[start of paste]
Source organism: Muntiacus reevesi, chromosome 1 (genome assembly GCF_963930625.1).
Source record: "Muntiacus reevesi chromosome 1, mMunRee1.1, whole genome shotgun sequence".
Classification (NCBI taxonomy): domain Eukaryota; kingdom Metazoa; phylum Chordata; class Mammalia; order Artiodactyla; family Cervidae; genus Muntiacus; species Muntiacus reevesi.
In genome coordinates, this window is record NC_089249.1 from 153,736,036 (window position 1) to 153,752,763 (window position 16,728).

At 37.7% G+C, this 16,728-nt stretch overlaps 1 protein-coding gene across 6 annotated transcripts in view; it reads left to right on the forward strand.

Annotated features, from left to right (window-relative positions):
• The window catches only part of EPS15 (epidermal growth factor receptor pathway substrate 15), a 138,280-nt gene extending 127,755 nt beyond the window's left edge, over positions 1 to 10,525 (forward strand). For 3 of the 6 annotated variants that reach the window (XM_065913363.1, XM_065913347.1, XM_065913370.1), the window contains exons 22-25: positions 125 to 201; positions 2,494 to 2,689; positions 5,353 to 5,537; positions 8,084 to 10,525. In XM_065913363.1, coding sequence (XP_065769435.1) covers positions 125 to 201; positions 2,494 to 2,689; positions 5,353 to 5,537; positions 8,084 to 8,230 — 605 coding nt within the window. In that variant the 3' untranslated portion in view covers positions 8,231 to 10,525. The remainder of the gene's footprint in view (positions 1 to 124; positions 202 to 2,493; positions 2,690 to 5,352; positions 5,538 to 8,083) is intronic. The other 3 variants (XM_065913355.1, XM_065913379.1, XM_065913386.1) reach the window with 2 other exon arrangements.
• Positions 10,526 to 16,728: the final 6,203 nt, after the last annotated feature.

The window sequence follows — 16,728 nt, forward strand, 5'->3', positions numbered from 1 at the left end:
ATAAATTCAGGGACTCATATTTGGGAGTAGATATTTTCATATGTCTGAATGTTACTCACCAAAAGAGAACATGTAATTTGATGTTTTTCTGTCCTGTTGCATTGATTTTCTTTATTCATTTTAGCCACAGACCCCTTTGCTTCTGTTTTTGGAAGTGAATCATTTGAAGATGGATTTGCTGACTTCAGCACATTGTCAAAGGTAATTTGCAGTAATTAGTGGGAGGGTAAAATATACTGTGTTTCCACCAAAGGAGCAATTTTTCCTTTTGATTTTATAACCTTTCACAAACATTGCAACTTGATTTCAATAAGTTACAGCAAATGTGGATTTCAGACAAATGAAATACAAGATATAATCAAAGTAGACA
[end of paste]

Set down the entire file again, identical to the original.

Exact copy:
Source organism: Muntiacus reevesi, chromosome 1 (genome assembly GCF_963930625.1).
Source record: "Muntiacus reevesi chromosome 1, mMunRee1.1, whole genome shotgun sequence".
Classification (NCBI taxonomy): domain Eukaryota; kingdom Metazoa; phylum Chordata; class Mammalia; order Artiodactyla; family Cervidae; genus Muntiacus; species Muntiacus reevesi.
In genome coordinates, this window is record NC_089249.1 from 153,736,036 (window position 1) to 153,752,763 (window position 16,728).

At 37.7% G+C, this 16,728-nt stretch overlaps 1 protein-coding gene across 6 annotated transcripts in view; it reads left to right on the forward strand.

Annotated features, from left to right (window-relative positions):
• The window catches only part of EPS15 (epidermal growth factor receptor pathway substrate 15), a 138,280-nt gene extending 127,755 nt beyond the window's left edge, over positions 1 to 10,525 (forward strand). For 3 of the 6 annotated variants that reach the window (XM_065913363.1, XM_065913347.1, XM_065913370.1), the window contains exons 22-25: positions 125 to 201; positions 2,494 to 2,689; positions 5,353 to 5,537; positions 8,084 to 10,525. In XM_065913363.1, coding sequence (XP_065769435.1) covers positions 125 to 201; positions 2,494 to 2,689; positions 5,353 to 5,537; positions 8,084 to 8,230 — 605 coding nt within the window. In that variant the 3' untranslated portion in view covers positions 8,231 to 10,525. The remainder of the gene's footprint in view (positions 1 to 124; positions 202 to 2,493; positions 2,690 to 5,352; positions 5,538 to 8,083) is intronic. The other 3 variants (XM_065913355.1, XM_065913379.1, XM_065913386.1) reach the window with 2 other exon arrangements.
• Positions 10,526 to 16,728: the final 6,203 nt, after the last annotated feature.

The window sequence follows — 16,728 nt, forward strand, 5'->3', positions numbered from 1 at the left end:
ATAAATTCAGGGACTCATATTTGGGAGTAGATATTTTCATATGTCTGAATGTTACTCACCAAAAGAGAACATGTAATTTGATGTTTTTCTGTCCTGTTGCATTGATTTTCTTTATTCATTTTAGCCACAGACCCCTTTGCTTCTGTTTTTGGAAGTGAATCATTTGAAGATGGATTTGCTGACTTCAGCACATTGTCAAAGGTAATTTGCAGTAATTAGTGGGAGGGTAAAATATACTGTGTTTCCACCAAAGGAGCAATTTTTCCTTTTGATTTTATAACCTTTCACAAACATTGCAACTTGATTTCAATAAGTTACAGCAAATGTGGATTTCAGACAAATGAAATACAAGATATAATCAAAGTAGACA